Saturday night was our first time to Luciano’s which has been open almost a month. All in all, it was quite good. We had somewhat of an early reservation (6 p.m.) so we were one of a few people in the dining room, but it filled up pretty quickly and by the time we finished about 7 p.m, it was pretty full.
As you walk in, the bar area is to the right and what appeared to be a private party room to the left. The main dining area is in the back. It’s a little more expensive and upscale than some of the other restaurants downtown but it’s not at the level of a David Drake. The bill came to $100 (not including tip). That included a round of martinis and a bottle of wine (we went with a low-end bottle, $25 I think, but they had a wide range in terms of $$$). We split an appetizer and each had a salad and entree (we happened to pick some lower-priced entrees).
Without question, my girlfriend Kathleen and I both enjoyed the spinach and artichoke fontina fondue the most. Whether we’re Champps in Menlo Park Mall or some Applebee’s, we’re big fans of spinach and artichoke dip. But this, this was on another level. They even brought out more foccacia upon request (because you know there’s always way more dip left over). The salads were pretty standard; Kathleen had mixed greens, I went with pear and walnut.
For dinner, I had chicken stuffed with spinach, proscuitto and provolone, along with whipped potatoes. There was a zesty type of sauce/reduction, just enough to cover the base of the plate; unfortunately, I’m forgetting what it was but it was real nice. Kathleen enjoyed her orriechette, which had no shortage of sausage and broccoli rabe with big hunks of garlic.
After filling up on bread, and then the foccacia with the fondue, I had no room left for dessert. But the menu looked nice, and included varied single-malt scotches and port wines, in addition to the sweets. [Dessert sidebar: We randomly stopped into The Waiting Room Friday night for a drink and decided to split a cheesecake (one piece, not an entire cake). When I think dessert, I don’t generally think Waiting Room, but I might now.]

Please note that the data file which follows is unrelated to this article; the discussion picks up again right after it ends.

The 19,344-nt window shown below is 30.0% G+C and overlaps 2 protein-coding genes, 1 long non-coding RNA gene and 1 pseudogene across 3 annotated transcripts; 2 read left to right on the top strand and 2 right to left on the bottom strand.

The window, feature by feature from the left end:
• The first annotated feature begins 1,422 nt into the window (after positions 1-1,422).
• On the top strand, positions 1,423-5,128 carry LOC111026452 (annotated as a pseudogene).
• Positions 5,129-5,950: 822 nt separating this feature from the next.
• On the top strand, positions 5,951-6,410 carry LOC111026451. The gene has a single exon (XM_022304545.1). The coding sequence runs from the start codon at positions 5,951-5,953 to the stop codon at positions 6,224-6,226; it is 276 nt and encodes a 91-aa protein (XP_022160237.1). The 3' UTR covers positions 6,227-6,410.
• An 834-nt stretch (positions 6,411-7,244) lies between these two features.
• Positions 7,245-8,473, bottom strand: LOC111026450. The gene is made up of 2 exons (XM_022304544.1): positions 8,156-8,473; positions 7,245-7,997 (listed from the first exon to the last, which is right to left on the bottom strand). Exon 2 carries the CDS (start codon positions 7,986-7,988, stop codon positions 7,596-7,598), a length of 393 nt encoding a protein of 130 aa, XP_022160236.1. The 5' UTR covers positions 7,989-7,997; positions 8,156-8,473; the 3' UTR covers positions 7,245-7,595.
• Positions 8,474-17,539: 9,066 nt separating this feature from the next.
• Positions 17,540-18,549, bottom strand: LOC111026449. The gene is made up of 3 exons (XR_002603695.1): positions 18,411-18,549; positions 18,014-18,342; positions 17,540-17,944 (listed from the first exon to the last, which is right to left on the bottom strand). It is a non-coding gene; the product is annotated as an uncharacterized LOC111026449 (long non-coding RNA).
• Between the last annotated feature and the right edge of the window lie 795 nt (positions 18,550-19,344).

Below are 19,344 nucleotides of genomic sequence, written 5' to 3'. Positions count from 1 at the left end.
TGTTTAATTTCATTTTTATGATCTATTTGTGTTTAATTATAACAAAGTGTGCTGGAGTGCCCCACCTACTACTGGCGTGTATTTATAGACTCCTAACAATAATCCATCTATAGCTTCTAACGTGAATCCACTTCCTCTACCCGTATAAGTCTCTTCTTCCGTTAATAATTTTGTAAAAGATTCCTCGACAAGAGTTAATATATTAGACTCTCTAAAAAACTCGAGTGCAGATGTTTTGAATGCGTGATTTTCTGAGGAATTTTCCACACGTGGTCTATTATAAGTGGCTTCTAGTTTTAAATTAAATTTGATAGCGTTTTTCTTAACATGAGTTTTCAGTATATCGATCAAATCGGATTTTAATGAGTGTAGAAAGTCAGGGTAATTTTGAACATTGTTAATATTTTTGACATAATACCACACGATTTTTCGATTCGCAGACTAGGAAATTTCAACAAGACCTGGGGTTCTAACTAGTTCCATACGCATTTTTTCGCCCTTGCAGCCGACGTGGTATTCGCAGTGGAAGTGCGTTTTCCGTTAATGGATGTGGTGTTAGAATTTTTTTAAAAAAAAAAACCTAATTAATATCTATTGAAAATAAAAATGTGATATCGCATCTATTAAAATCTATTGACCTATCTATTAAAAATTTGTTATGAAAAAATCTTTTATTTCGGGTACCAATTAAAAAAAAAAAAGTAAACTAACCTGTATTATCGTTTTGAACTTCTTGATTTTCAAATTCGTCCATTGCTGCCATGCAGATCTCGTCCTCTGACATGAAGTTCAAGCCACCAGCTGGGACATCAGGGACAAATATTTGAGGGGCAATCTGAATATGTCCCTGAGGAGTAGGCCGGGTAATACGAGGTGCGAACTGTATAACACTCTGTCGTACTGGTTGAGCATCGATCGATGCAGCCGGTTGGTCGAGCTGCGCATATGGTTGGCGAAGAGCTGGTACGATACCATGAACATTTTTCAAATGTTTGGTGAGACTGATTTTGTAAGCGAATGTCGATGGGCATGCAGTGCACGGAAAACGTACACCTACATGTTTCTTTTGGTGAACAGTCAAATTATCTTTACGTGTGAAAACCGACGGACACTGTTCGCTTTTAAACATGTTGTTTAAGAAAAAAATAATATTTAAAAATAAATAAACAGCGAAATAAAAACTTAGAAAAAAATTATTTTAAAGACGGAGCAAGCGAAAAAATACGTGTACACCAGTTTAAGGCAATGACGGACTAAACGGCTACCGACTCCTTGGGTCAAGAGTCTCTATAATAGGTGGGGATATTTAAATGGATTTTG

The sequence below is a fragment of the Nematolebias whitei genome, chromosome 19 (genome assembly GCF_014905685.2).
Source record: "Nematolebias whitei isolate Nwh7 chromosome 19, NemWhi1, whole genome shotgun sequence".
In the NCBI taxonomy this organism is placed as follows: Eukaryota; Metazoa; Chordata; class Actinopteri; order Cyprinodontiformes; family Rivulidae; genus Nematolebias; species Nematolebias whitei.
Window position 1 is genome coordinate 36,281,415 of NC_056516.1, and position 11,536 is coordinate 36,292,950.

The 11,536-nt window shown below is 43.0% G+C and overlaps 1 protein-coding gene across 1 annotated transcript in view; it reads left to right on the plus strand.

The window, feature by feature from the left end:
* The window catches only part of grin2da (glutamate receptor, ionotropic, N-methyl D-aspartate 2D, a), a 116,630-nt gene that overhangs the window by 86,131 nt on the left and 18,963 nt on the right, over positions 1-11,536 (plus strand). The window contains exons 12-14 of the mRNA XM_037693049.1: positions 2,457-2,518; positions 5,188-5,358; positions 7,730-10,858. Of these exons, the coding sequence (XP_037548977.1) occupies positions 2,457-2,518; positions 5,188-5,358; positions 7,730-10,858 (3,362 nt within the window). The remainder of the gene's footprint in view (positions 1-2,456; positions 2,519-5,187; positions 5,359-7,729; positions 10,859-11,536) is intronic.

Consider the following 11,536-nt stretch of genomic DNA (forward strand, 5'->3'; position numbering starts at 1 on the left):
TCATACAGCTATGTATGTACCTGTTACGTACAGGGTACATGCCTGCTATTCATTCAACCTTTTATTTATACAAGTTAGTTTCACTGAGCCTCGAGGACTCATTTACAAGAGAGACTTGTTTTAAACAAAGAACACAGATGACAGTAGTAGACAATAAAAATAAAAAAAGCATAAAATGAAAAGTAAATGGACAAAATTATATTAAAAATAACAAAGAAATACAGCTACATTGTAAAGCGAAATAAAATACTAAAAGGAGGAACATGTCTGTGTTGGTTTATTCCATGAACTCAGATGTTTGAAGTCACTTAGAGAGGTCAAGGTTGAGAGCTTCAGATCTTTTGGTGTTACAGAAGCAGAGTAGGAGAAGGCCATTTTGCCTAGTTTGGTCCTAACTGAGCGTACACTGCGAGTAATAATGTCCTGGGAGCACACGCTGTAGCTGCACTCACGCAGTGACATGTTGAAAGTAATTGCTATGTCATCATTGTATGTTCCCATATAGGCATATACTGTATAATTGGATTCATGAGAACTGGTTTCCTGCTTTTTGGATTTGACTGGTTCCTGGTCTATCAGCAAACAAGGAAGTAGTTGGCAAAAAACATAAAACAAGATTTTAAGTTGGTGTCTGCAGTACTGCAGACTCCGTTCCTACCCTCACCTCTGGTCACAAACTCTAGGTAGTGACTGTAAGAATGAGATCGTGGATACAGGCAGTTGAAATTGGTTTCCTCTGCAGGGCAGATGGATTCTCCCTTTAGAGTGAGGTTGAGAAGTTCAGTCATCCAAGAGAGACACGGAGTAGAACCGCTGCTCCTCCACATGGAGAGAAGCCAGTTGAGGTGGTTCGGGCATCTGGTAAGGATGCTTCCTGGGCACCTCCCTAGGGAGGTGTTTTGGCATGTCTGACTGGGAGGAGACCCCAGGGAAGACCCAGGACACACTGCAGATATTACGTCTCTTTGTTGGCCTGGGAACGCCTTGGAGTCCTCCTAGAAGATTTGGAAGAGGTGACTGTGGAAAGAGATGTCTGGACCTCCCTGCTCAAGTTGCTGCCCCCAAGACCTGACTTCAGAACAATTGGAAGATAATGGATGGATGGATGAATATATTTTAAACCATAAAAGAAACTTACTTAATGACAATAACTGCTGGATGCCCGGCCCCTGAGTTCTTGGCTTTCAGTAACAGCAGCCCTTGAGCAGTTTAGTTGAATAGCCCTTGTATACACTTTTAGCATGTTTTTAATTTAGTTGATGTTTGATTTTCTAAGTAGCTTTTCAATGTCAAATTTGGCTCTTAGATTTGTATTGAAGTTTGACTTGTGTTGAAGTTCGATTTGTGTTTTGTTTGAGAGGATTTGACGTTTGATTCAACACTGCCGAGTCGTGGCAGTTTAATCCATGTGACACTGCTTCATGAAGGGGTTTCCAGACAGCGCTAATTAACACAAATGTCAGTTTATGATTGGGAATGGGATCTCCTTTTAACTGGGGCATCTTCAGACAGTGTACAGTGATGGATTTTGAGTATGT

As for the service, we really couldn’t have asked for much more. Even our waiter was named Luciano, and he was another highlight.
First impressions: This may sound odd, but the first thing that came to my mind was how big the tables seemed. Tables are set for four but it just felt like we could almost seat six comfortably. And the dining room appeared roomy, the tables weren’t too close together.
When we walked in, Kathleen got kind of a banquet hall vibe to it, but she warmed up, particularly thanks to our waiter. I think that may be because it’s an entirely new place, built from scratch and not renovated from a previous restaurant. I would expect some more character to permeate it over the years.
We met a friend for a drink at the bar after dinner, her first thought upon entering was something to the effect of, “Wow, this doesn’t look like Rahway.” This from someone who lives in Rahway; a good sign I’d say. Again, I noticed just how spacious the area behind the bar was. Not that it cut into the space on our end, it just struck me (again). There’s a flat-screen TV on either end of the bar, one above a big fireplace (that one was playing college basketball, the other News12).
All three of us enjoyed the bar. I thought maybe it was just me, but the others mentioned it too: I was taken aback by the bartenders in hot pants. Don’t get me wrong, they looked great, but it definitely surprised me, and didn’t strike us as consistent with the old-world Italian theme that Luciano’s seems to go for. What we also liked about the bar was the piano and bass duo playing in the corner. A nice touch; no too loud either.
If anything else comes to mind, I’ll post an update but I think that’s about it. Has anyone else been to Luciano’s yet? What did you think? If you plan to check it out, be sure to come back and comment on this post.